K. Scot Macdonald has published four novels, The Shakespeare Drug, In Justice Found, A Plunge into Evil, and Mouse’s Dream, two articles in the Writers’ Journal, three nonfiction books, including Deadly Dance: The Chippendales Murders, several other articles, and contributed to two other books. He has also published a short story, “In Pursuit of Perfection.”
Scot has worked as a paperboy, landscaper, driver, pollster, census taker, commodity broker and clerk, tutor, editorial assistant, and copy room employee in a law firm. For the past ten years, Scot has been a grant writer in the Department of Neurosurgery and then a senior marketing associate at Cedars-Sinai Medical Center in Los Angeles.
His father was a sportswriter in the 1960s and Scot has an avid interest in sports. He is an 8-handicap golfer.
On his quest to become a novelist by learning a little about a lot of things, he earned a bachelors degree in psychology and history from the University of British Columbia, a masters degree in journalism from the University of Nevada, Reno, and a masters and doctorate in international relations from the University of Southern California (USC). He is an adjunct professor in international relations at USC. He also has taken screenwriting courses at the University of California, Los Angeles.
Scot lives in the Los Angeles area with his wife, young daughter and a brindle Scottish terrier, Skye.
Other books by K. Scot Macdonald:
- Rolling the Iron Dice: Historical Analogies and Decisions to Use Military Force in Regional Contingencies (Contributions in Military Studies)
- Propaganda and Information Warfare in the Twenty-First Century: Altered Images and Deception Operations (Contemporary Security Studies)
Mouse’s Dream (Los Angeles: Kerrera House Press, 2014).
Honors Theses in International Theory and Policy, editor (Los Angeles, University of Southern California, 2014).
In Justice Found (Los Angeles: Kerrera House Press, 2013).
The Shakespeare Drug (Los Angeles: Kerrera House Press, 2012).
Propaganda and Information Warfare in the Twenty-first Century: Altered Images and Deception Operations (Oxford: Routledge, 2007).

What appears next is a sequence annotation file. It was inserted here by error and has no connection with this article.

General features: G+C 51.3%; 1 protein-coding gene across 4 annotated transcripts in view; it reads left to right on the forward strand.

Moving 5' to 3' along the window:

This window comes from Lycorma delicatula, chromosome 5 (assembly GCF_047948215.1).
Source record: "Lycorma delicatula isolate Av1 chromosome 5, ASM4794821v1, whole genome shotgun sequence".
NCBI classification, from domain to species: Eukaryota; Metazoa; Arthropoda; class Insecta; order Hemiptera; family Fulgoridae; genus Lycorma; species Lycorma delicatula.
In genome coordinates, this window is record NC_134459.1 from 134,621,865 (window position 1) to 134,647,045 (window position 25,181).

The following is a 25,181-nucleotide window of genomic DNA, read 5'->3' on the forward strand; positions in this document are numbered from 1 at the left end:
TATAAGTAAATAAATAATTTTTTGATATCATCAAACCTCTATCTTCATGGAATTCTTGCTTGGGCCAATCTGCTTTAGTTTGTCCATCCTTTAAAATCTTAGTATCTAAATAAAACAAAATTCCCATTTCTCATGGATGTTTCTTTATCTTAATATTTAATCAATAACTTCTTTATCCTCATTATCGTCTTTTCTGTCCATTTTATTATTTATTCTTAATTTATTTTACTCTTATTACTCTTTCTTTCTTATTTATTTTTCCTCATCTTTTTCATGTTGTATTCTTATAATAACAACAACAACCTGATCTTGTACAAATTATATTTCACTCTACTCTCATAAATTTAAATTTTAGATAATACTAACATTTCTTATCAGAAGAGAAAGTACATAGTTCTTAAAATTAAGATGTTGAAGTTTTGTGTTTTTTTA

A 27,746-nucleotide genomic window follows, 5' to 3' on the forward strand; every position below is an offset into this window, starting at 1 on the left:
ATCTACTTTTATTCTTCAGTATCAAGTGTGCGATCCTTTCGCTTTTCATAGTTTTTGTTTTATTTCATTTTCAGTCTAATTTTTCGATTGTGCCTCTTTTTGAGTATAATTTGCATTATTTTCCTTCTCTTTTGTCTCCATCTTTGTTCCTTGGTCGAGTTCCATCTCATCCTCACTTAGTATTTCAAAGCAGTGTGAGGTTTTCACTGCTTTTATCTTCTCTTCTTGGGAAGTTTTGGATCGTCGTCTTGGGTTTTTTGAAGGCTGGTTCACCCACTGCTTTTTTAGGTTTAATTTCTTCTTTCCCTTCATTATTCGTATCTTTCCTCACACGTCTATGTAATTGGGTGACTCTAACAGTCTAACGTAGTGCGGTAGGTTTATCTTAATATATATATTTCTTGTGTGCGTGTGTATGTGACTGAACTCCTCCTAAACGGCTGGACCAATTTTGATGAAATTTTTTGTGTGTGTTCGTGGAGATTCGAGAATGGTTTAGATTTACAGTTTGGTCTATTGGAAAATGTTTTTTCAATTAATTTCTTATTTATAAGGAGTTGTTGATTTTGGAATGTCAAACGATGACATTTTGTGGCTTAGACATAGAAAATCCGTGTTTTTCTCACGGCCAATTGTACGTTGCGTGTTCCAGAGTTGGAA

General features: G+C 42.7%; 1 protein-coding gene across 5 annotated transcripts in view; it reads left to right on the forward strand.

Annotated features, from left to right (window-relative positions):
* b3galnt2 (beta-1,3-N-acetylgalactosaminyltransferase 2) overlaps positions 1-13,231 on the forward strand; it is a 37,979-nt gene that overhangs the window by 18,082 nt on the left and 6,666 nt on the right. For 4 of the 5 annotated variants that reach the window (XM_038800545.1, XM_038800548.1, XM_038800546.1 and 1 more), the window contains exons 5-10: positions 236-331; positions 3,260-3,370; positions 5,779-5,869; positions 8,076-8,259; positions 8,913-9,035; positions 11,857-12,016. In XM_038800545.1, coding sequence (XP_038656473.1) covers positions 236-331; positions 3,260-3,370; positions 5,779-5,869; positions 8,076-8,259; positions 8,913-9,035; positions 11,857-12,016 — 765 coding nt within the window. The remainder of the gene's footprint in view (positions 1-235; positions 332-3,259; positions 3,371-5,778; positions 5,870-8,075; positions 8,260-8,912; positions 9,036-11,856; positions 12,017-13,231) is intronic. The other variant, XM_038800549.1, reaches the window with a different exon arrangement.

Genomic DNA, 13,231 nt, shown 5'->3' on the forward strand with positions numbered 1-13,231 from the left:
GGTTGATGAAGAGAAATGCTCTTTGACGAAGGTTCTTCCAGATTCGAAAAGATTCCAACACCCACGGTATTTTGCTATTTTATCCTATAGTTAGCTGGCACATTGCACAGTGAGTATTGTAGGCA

Rolling the Iron Dice: Historical Analogies, Regional Contingencies and Anglo-American Decisions to Use Military Force, (Westport: Greenwood Press, 2000).
Other Selected Publications
“Allegra Goes on a Diet,” Animal Wellness, June/July 2014.
“Choosing the Dreaded Day Job,” Funds for Writers e-newsletter, June 6, 2014.
“Cezanne and Hemingway, Rembrandt and You?” with Neil Macdonald, Writers’ Journal, Nov/Dec 2011.
“How to Keep Your Reader Guessing: Eight Deceptive Tricks for Your Mystery” with Neil Macdonald, Writers’ Journal, Nov/Dec 2010, 31/6, pp.21-24.
Contributor to Guide to International Relations and Diplomacy (London: Continuum, 2002), Michael G. Fry, Erik Goldstein and Richard Langhorne, eds.
“Hitler’s Shadow: Historical Analogies and the Iraqi Invasion of Kuwait,” Journal of Diplomacy and Statecraft, Dec. 2002, 13/4, pp.29-59.
“The Falklands/Malvinas War: The Argentine Defense and the British Reconquest,” U.S. Marine Corps Gazette, March 2000, pp.72-80.
“The Mission Must be Worth the Risk,” U.S. Naval Institute Proceedings, Sept. 1999, 125/9, pp.36-37.
Book review of Sean M. Lynn-Jones and Steven E. Miller, editors, The Cold War and After, Prospects for Peace, Revised Edition, (Cambridge, MA: MIT Press, 1993) in The Fletcher Forum of World Affairs, Summer 1996.
“Submarines in the Littorals,” Comment and Discussion Section, U.S. Naval Institute Proceedings, Nov. 1993, 199/11, p.76.
“Television Journalists’ Perceptions of Group Ownership and Their Stations’ Local News Coverage,” with David Coulson, pp.21-34 in Stephen Lacy, et. al., eds., Readings in Media Management (Columbia: University of South Carolina, 1992).